Farewell to the Lords of Darkness
by Sarah Stegall
copyright ©1995 by Sarah Stegall
Writer: Glen Morgan and James Wong
Director: Kim Manners
The flip side of paranoia is humor. In Friday’s episode of “The X-Files”, departing staff writers James Wong and Glen Morgan steep a rather mundane tale of demon worship in a New England town in their own unique blend of sly wit and sudden terror. From the opening scene, where a bourgeois school board ends a rather prosaic meeting with an invocation to the Lords of Darkness, through giveaways like “Crowley High School”, to a rain of frogs that strains even Mulder’s composure, Morgan and Wong are teasing us. We are not really meant to take this episode seriously, I think. It’s hard to imagine an out-and-out self-parody coming from “The X-Files”, but “Die Hand Die Verletzt” comes close.
Some of the humor in “Die Hand” was directed squarely at the ‘Net: references to the Internet, character names that echo the X-Philes themselves. Other instances were purest slapstick: Mulder and Scully being dragged feet- first across a gymnasium floor was one of the funniest things I’ve seen in a long while. One deliciously ironic inversion was the recitation of every jingoistic buzzword of the religious right–by the demon worshippers. We discover that the acolytes of Hell are real bluenoses when it comes to profanity and heavy metal music! But just when we are taken with a fit of giggles, Morgan and Wong throw us one of their trademark curve balls: a wriggling fetal pig dissection, eyeballs in a glass jar used as a paperweight in the Principal’s office, a man-eating python. Everything is just a little exaggerated, though, just a little over the top. The patented dark and gloomy atmosphere of “The X- Files” is taken to such extremes that Mulder’s interview with Shannon’s father in the basement puts his face in half- shadow. The teen-age Shannon’s outpouring tale of ritual abuse piles on every tabloid tale ever invented by a feverish imagination. Mulder and Scully’s aloofness and objectivity are so far beyond the norm that they approach catatonia. And why not? They spend most of the episode listening to expositions: the sheriff in the forest scene, Shannon’s hysterical “confession”, her father’s long-winded disquisition on the practices of demon worshippers.
It was inevitable that sooner or later we would see an X-Files story dealing with “the occult”. I am grateful that Morgan, Wong, and Ten Thirteen Productions bent over backwards to afford fair treatment to a minority religion which has often been a convenient target for hatred and fear. It was made clear to this viewer, at least, that what was going on in that town had nothing to do with paganism or Wicca. However, I am afraid that in this laudable effort to clear up a massive misconception, the story and pacing suffered a great deal. As gratifying as it was to hear Mulder championing a controversial religion, his oration sounded more than a little stilted. In fact, the pair’s constant chiming in with arguments in defense of Wicca and paganism in general came across as contrived and politically correct. I am reluctant to criticize a good- faith effort to counteract misunderstanding about “witchcraft”; the alternative, one supposes, would be the usual cult-du-jour handling in which a counterculture faith is blamed for everything from teen suicides to global warming. But when the message overshadows the story to this extent, we are looking at propaganda.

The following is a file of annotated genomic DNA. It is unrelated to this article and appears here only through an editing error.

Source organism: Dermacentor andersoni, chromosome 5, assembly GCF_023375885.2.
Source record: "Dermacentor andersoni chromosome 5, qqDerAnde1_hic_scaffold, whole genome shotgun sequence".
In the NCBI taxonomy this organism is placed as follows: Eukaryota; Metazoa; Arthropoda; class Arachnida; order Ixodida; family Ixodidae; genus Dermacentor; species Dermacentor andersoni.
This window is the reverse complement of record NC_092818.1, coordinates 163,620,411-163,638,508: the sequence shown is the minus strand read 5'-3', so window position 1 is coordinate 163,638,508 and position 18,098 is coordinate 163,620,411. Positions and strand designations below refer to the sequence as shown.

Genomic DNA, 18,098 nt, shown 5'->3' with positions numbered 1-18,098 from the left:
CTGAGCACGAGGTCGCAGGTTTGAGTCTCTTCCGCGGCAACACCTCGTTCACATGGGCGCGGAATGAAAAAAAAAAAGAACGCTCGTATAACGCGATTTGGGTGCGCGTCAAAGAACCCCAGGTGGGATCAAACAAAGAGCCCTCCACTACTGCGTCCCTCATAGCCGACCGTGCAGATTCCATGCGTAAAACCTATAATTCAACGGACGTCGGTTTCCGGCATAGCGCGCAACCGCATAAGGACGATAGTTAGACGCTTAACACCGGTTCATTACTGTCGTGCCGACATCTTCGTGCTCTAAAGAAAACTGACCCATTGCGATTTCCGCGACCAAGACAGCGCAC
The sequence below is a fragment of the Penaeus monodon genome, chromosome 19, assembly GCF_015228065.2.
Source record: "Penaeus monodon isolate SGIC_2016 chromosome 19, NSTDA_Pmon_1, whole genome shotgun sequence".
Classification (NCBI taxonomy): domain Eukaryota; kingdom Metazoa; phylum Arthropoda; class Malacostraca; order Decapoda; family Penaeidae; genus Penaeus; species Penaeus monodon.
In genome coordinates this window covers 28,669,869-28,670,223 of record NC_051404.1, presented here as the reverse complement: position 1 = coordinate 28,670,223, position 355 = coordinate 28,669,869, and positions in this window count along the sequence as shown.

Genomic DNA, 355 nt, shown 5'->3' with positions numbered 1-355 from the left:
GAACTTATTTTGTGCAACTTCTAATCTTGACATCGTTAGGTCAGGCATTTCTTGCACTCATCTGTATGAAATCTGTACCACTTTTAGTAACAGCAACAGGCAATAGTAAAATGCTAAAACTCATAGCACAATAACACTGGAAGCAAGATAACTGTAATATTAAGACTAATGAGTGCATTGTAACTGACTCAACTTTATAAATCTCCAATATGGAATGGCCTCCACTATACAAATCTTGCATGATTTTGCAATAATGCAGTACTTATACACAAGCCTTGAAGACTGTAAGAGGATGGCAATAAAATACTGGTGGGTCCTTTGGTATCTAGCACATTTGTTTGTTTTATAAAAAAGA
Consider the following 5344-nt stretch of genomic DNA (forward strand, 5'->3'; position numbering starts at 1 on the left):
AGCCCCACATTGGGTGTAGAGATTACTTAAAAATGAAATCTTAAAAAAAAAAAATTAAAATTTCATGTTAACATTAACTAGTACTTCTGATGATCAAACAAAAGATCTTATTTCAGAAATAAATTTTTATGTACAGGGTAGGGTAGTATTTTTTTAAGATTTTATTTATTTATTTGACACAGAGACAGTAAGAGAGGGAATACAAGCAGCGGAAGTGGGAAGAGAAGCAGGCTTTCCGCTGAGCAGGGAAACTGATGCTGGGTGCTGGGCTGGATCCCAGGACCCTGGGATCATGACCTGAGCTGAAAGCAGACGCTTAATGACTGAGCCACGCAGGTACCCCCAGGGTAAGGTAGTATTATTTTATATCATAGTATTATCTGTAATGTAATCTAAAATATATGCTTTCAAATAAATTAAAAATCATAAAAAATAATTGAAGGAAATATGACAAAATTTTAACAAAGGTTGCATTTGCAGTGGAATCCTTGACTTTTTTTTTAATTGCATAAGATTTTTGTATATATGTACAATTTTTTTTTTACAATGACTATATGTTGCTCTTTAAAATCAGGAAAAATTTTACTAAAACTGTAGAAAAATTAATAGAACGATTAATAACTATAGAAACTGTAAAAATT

David Duchovny and Gillian Anderson sleepwalked through this one. Again, the Spooky Patrol wasn’t called upon to do much more than observe and record events as they unfolded. The only time Mulder appeared to be awake at all were his comments on the rain of frogs (“Maybe their parachutes didn’t open”) and his interview with Shannon’s grieving father. I wish, just once in a while, we could see a little more of Scully physically defending herself with some effectiveness, and a little less of Mulder getting hit on the head. I’m taking up a collection to buy Mulder a hard hat.
I note once again a sea-change in the second season’s treatment of the paranormal. It was clear to anyone that an actual supernatural force was at work in Crowley High, in the person of Mrs. Paddock, who gave new meaning to the phrase, “substitute teacher from hell”.] But whereas in the first year we were usually left uncertain as to whether or not what Mulder was chasing was “real”, in the second season we are definitely seeing extraordinary phenomena presented as genuine. Which is fine, but it makes Dana Scully look increasingly obtuse, as she flounders for explanations which deny the evidence before her. Carter is going to have to either re-introduce the ambiguity of Year One, or allow Dana Scully to believe what she sees.
For their last episode, I had hoped for a real blowout from Morgan and Wong. This wasn’t it, but then it would be hard to top such masterpieces as “Squeeze”, “Tooms”, “Blood“, and “One Breath“. This team has left an indelible mark on “The X-Files”, and their influence will be felt throughout the run of the series. It’s hard to imagine anyone could surpass the creation of Eugene Tooms or Luther Lee Boggs. In the last scene of “Die Hand Die Verletzt”, Mulder and Scully stand in darkness. Suddenly the lights go on and they see a message in flowing script on the blackboard: “Good-bye. It’s been nice working with you.” A message from the departing Mrs. Paddock? Or a farewell from the Lords of Darkness, Glen and Jim?
This one gets two sunflower seeds out of five.